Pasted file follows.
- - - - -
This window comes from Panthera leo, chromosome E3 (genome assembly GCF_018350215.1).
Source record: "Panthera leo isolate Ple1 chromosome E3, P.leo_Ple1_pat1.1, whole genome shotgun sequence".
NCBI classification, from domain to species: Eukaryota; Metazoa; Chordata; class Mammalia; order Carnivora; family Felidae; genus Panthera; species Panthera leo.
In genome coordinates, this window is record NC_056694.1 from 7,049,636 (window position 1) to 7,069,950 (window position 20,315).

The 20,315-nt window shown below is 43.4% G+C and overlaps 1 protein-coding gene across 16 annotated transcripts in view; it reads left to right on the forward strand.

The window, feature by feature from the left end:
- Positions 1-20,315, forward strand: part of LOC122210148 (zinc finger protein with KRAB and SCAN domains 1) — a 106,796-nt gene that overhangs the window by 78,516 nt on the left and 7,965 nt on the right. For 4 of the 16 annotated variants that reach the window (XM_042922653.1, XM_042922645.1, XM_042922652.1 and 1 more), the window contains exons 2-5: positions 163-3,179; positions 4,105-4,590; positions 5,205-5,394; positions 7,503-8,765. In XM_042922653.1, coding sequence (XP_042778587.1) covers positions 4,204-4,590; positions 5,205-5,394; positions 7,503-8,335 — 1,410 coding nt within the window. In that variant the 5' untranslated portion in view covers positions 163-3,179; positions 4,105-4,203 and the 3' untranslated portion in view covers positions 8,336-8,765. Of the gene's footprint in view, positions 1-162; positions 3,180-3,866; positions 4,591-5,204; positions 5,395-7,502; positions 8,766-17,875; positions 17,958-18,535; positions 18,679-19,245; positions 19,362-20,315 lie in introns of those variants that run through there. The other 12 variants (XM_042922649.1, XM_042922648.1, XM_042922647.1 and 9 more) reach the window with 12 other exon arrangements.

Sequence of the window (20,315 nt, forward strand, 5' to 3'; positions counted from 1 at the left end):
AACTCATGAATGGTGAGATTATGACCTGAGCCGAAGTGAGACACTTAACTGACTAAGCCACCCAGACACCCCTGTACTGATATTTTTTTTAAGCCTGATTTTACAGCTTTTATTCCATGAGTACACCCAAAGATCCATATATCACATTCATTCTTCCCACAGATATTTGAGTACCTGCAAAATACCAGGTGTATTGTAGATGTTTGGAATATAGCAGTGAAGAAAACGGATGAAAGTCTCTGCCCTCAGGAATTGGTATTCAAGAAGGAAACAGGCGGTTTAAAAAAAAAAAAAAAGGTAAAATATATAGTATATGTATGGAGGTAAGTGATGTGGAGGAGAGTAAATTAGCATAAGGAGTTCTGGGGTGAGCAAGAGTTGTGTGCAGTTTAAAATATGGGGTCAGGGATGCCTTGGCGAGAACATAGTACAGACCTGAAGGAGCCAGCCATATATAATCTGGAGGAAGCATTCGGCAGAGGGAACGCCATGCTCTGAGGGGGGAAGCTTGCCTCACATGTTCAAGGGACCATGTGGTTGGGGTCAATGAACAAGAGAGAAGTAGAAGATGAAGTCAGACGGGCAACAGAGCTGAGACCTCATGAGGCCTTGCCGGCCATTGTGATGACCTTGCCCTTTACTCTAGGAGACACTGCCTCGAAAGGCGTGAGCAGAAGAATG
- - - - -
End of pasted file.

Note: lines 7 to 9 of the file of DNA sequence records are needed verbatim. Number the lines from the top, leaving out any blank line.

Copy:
- Positions 1-20,315, forward strand: part of LOC122210148 (zinc finger protein with KRAB and SCAN domains 1) — a 106,796-nt gene that overhangs the window by 78,516 nt on the left and 7,965 nt on the right. For 4 of the 16 annotated variants that reach the window (XM_042922653.1, XM_042922645.1, XM_042922652.1 and 1 more), the window contains exons 2-5: positions 163-3,179; positions 4,105-4,590; positions 5,205-5,394; positions 7,503-8,765. In XM_042922653.1, coding sequence (XP_042778587.1) covers positions 4,204-4,590; positions 5,205-5,394; positions 7,503-8,335 — 1,410 coding nt within the window. In that variant the 5' untranslated portion in view covers positions 163-3,179; positions 4,105-4,203 and the 3' untranslated portion in view covers positions 8,336-8,765. Of the gene's footprint in view, positions 1-162; positions 3,180-3,866; positions 4,591-5,204; positions 5,395-7,502; positions 8,766-17,875; positions 17,958-18,535; positions 18,679-19,245; positions 19,362-20,315 lie in introns of those variants that run through there. The other 12 variants (XM_042922649.1, XM_042922648.1, XM_042922647.1 and 9 more) reach the window with 12 other exon arrangements.

Sequence of the window (20,315 nt, forward strand, 5' to 3'; positions counted from 1 at the left end):
AACTCATGAATGGTGAGATTATGACCTGAGCCGAAGTGAGACACTTAACTGACTAAGCCACCCAGACACCCCTGTACTGATATTTTTTTTAAGCCTGATTTTACAGCTTTTATTCCATGAGTACACCCAAAGATCCATATATCACATTCATTCTTCCCACAGATATTTGAGTACCTGCAAAATACCAGGTGTATTGTAGATGTTTGGAATATAGCAGTGAAGAAAACGGATGAAAGTCTCTGCCCTCAGGAATTGGTATTCAAGAAGGAAACAGGCGGTTTAAAAAAAAAAAAAAAGGTAAAATATATAGTATATGTATGGAGGTAAGTGATGTGGAGGAGAGTAAATTAGCATAAGGAGTTCTGGGGTGAGCAAGAGTTGTGTGCAGTTTAAAATATGGGGTCAGGGATGCCTTGGCGAGAACATAGTACAGACCTGAAGGAGCCAGCCATATATAATCTGGAGGAAGCATTCGGCAGAGGGAACGCCATGCTCTGAGGGGGGAAGCTTGCCTCACATGTTCAAGGGACCATGTGGTTGGGGTCAATGAACAAGAGAGAAGTAGAAGATGAAGTCAGACGGGCAACAGAGCTGAGACCTCATGAGGCCTTGCCGGCCATTGTGATGACCTTGCCCTTTACTCTAGGAGACACTGCCTCGAAAGGCGTGAGCAGAAGAATG